Gamete production, somatic growth and reproductive effort were measured in sea urchins maintained on a mixture of kelp and mussel flesh at three ration levels. Urchins on low ration were able to maintain an output of gametes half that of urchins fed ad libitum. This was achieved at the expense of somatic production, which was negative in the low ration groups. Despite the reduction in the output of gametes, reproductive effort was greater in the low ration urchins than in the well fed ones. The lipid content and the energy content were greater in eggs released by urchins fed ad libitum than in eggs produced by urchins at low ration.
Several indices of reproductive effort were derived from the data and their advantages and disadvantages evaluated. All showed the same trend towards an increase in reproductive effort as the food supply was depleted. In order to obtain some of these indices, it was necessary to measure oxygen uptake, ammonia excretion, ingestion rate and absorption rate, but a direct partitioning of energy between growth and reproduction was found to be the most ecologically meaningful approach to the problem, and does not require measurement of physiological variates. In situations where growth cannot be measured, however, reproductive effort may be expressed as the production of gametes divided by the energy ingested or absorbed.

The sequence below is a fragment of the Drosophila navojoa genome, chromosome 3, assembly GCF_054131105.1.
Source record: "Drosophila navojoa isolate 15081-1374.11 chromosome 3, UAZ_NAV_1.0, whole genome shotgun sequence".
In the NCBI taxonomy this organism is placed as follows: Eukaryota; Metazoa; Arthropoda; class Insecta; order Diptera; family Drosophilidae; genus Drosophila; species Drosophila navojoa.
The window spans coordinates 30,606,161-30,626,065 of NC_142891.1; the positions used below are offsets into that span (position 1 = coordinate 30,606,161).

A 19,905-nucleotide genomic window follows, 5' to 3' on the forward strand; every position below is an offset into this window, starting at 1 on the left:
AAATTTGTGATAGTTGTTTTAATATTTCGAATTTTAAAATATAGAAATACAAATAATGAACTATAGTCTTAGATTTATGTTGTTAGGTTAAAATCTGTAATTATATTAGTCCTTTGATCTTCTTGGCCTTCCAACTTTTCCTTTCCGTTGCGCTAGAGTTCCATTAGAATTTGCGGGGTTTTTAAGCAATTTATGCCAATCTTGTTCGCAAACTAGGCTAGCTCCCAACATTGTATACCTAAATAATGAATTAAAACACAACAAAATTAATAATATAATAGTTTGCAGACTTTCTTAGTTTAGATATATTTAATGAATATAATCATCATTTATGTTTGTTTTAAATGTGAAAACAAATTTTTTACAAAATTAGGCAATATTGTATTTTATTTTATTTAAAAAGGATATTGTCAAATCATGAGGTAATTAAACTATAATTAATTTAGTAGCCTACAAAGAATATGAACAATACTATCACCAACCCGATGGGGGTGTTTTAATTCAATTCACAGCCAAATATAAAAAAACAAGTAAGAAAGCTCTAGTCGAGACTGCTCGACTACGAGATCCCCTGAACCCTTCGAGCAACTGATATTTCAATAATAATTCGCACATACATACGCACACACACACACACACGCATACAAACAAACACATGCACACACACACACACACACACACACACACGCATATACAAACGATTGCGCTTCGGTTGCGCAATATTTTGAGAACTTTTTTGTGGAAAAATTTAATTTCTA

A shift in the allocation of resources from growth to reproduction is seen as an appropriate response to a depletion of the food supply in an environment in which the duration of adverse conditions cannot be predicted. Under these circumstances, investment in growth may be unprofitable, yet the urchin may retain the capacity to restore the normal energy balance should conditions improve.